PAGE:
"Although wetlands cover less than 3% of Hawaii's surface area, they are extremely important because they support both plant and animal species endemic to the Hawaiian Islands," according to information in the NAWCA grant summary. "Protection and restoration of Hawaii's remaining wetlands is essential for the recovery of the endemic waterbirds, as well as to the survival of migrant waterfowl and shorebirds that visit the islands. Kauai is considered the last strong hold for the endangered Hawaiian Duck and Hawaiian Goose due to the lack of the Indian mongoose, an invasive mammalian predator."

Hawaii's wetlands function as valuable resources from several points of view, said Christina Ryder, a biologist with Ducks Unlimited. The land tracts involved in this project are important waterfowl habitats and refuges that "support rare and endangered Hawaiian waterbirds including the Hawaiian coot, stilt, gallinule, duck (Koloa maoli) and goose (Nene). They also serve as productive resource systems and nursery areas, supporting an abundance of fish and other aquatic organisms as well as providing recreational opportunities and acting as aesthetically pleasing natural landmarks.

"Better control and access to water is critical to restoring the Huleia and Mana wetlands," Ryder said. "Due to agricultural modifications at both sites the ecological function of these wetlands has been severely impacted. Better access to water to flood and dry fields is crucial to providing improved forage and nesting habitat for endangered waterbirds. By installing wells and adding piping infrastructure wetland managers will have access to water for wetland management, this will increase invertebrate forage, nesting sites and loafing areas for migratory and endangered endemic waterbird populations.

Map of the Mana project region. U.S. Geological Service map.

These projects could not come soon enough as there have been dramatic declines in wetland habitats in the Hawaiian Islands over the last 50 years. "The US Fish and Wildlife Service estimates that there were 22,487 acres of wetlands within coastal plains of Hawaii circa 1780." In 1990, an estimated 15,481 acres remained, a decrease of 31%. The agency also reported that logging, agriculture, grazing, military use, fire, and urban and residential development have claimed more than half of Hawaii's native habitats.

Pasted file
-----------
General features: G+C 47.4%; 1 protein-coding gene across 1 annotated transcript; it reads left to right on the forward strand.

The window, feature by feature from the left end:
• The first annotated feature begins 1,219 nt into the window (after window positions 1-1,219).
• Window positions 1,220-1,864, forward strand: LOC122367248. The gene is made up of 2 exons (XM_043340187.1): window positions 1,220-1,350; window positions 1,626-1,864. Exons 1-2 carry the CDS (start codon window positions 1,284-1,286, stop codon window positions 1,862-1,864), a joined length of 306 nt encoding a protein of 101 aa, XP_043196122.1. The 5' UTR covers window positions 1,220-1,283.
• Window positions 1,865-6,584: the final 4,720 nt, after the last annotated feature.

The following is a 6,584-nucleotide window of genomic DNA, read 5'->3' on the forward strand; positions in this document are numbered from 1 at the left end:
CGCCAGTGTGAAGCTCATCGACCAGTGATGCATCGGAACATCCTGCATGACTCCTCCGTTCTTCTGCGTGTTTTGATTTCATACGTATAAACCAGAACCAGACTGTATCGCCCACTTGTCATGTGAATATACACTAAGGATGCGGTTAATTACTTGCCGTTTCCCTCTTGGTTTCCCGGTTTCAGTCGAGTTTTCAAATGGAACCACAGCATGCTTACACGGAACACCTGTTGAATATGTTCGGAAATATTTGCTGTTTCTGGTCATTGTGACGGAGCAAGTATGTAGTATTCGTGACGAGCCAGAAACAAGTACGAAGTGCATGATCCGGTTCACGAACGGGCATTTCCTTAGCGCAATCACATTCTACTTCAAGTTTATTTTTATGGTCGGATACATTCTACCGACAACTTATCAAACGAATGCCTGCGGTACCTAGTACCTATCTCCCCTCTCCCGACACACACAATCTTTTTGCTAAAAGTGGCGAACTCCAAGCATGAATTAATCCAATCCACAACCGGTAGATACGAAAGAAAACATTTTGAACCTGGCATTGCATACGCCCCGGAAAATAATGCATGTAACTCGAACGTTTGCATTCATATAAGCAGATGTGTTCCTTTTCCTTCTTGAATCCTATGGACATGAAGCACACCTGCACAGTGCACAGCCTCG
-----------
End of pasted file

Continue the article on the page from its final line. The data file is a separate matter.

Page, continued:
The importance of having different project partners is essential, Ryder added. "Partnerships between state, local and federal agencies allow a diversity of experts to collaborate on a project, as well as the ability to leverage additional resources that an individual agency may not be able to provide. By bringing together the State of Hawaii, the U.S. Fish and Wildlife Service and the Kauai Public Land Trust, this project is able to restore two key habitat areas and purchase additional habitats important for endangered species."

"Partnerships are the most effective way to create long term sustainable projects," Ryder suggested. "The more stake holders involved in a project means the more people who want to see the project succeed, and the more people that learn about wetlands and their importance to wildlife and the environment."

Public benefits expected for this initiative include "increased wildlife habitat and opportunities for wildlife-oriented recreation and environmental education, improved water quality, and increased shoreline protection, all of which will benefit the residents of Kauai.